We visited the Inner Shrine which is supposed to be prettier than the Outer Shrine. The rain added a mysterious aura to the place. I think I preferred it that way actually. It was very mystical. Of course, we couldn't see most of the shrine as it is off limits and surrounded by a huge wall. Apparently only the Japanese emperor and his contingent ever get the honor.
After the shrine we walked through the touristy area nearby and had lunch. I saw a man handing out free samples of dried squid, or squid jerky as I like to call it, and made Erin try some. She had liked the sashimi we had eaten for lunch so I wasn't 100% sure she would hate the squid. But still I was probably 99% sure she wouldn't like it, and really she should know better than to eat something just because I tell her. It's not like that's worked out for her in the past. (I am not the nicest big sister.) It did, however, make for an awesome photo op.
She didn't like it.
The Japanese people around her insisted that squid was delicious. "Oishii-yo!" one lady told her. She threw the rest in the gutter and we continued on our way, eventually finding something she did really like - taiko drummers.
These guys were amazing!
On our way back to the ferry station we noticed the Mikimoto Pearl Island. My mom has been joking with me about buying her pearls since she visited Tokyo and saw the Mikimoto Pearl store in Ginza. So we had to go. Although the whole time I felt really bad about not taking my mom there when she was in Tahara. I bought her some pearls to make it up to her, (the really small inexpensive seed pearls not the gorgeous and thus incredibly expensive pearls she was lusting after last year when she was here.) We learned about how pearls are cultivated (technique invented by Mikimoto) and harvested and then we tried on a very large and even more expensive pearl and diamond crown. Afterward, we headed outside to see the pearl diver demonstration from the luxury of the Foreign Visitor's Lounge.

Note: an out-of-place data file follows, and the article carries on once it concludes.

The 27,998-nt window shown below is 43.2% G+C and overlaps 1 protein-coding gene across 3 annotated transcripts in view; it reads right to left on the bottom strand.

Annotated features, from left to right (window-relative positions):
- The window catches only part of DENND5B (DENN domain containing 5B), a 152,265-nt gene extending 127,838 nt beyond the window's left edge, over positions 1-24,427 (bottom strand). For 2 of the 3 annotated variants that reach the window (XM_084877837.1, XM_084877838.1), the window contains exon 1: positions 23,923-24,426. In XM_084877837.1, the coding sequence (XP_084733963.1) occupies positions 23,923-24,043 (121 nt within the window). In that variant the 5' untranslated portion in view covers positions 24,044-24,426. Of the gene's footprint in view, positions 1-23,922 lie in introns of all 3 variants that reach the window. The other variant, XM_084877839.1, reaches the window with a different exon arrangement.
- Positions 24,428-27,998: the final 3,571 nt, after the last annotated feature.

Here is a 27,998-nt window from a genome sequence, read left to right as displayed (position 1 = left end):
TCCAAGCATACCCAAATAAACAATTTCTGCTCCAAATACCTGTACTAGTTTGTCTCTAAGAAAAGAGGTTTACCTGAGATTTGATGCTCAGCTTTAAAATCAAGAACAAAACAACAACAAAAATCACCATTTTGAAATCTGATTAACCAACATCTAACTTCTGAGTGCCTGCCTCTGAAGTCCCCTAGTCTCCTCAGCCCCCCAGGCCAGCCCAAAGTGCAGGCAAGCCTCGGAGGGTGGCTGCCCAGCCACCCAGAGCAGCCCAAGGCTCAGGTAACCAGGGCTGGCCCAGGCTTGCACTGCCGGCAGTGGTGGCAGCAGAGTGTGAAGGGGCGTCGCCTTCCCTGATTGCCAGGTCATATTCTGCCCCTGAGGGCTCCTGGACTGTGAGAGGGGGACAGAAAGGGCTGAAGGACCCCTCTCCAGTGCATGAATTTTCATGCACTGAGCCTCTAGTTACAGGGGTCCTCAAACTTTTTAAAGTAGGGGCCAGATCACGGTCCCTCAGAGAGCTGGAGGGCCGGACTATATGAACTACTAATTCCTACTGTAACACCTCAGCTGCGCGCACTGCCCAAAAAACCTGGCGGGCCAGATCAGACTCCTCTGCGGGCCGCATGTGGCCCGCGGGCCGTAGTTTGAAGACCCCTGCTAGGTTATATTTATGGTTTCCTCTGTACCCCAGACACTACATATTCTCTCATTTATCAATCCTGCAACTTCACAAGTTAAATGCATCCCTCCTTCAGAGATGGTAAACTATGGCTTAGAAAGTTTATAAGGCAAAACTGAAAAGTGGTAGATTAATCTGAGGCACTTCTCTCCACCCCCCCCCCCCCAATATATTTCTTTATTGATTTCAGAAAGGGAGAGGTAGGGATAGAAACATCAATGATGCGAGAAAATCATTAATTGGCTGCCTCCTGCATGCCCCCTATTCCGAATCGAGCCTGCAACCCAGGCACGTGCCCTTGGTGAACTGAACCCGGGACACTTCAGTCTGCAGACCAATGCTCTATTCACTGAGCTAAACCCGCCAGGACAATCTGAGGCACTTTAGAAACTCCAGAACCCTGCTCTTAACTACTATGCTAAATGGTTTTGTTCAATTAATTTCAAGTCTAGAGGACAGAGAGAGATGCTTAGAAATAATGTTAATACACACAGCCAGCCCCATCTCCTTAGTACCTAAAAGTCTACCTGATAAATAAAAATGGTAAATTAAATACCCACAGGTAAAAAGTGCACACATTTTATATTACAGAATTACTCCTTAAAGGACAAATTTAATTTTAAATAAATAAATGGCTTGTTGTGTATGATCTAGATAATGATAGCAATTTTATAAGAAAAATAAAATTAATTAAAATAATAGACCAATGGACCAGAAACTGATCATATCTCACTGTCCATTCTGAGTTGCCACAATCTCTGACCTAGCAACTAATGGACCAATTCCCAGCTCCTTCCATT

Erin and I learn about harvesting pearls.
I'm trying not to move in case I break it. It's worth about $10,000!
Every hour they had a pearl diver exhibition.
The next day the rain increased from occasional shower to a never ending downpour. Erin came to school with me and listened to some pretty embarrassingly bad show and tell speeches from my eighth graders. After the speeches they interrogated her with questions like "how much money do you make?" and "who is cuter, Mr. Nathan or your husband?" (Answers: none of your business and her husband.) Then we attempted to see some sights in town, but because of the rain we didn't make it very far before we were soaked and we retreated back to the apartment.
"I'm singing in the rain!"
Erin vents about the weather on my fridge.
Despite the typhoon sitting off the coast and trying to ruin our fun, we braved the rain and headed over to local karaoke place with Nathan. I learned a lot about my sister on this trip. For one thing, she eats slower than a sloth. And second, she has a crazy love for 80's music that I never knew about. She learned a few things about me too. I'm pretty sure she had no idea that I could rap, something that amused her to no end.
Still in my school clothes and rappin it out.
The weather finally broke on Friday and we were able to rent some bikes and head down to Long Beach and then because we'd already biked 16km and what was a few more, we headed over to Takigashira Park too. Then it was back to the apartment for a nap before a party held in Erin's honor.
Biking along the beach.
Erin, Me, Clinton, Bob, Sue, and Miwa
I put her on the train back to Narita Airport the next day. I was really worried she would get lost, something she excels at, but a few hours later she called to let me know she had made it all right. We had a great week together. If you want to read her account of the same trip you can find it here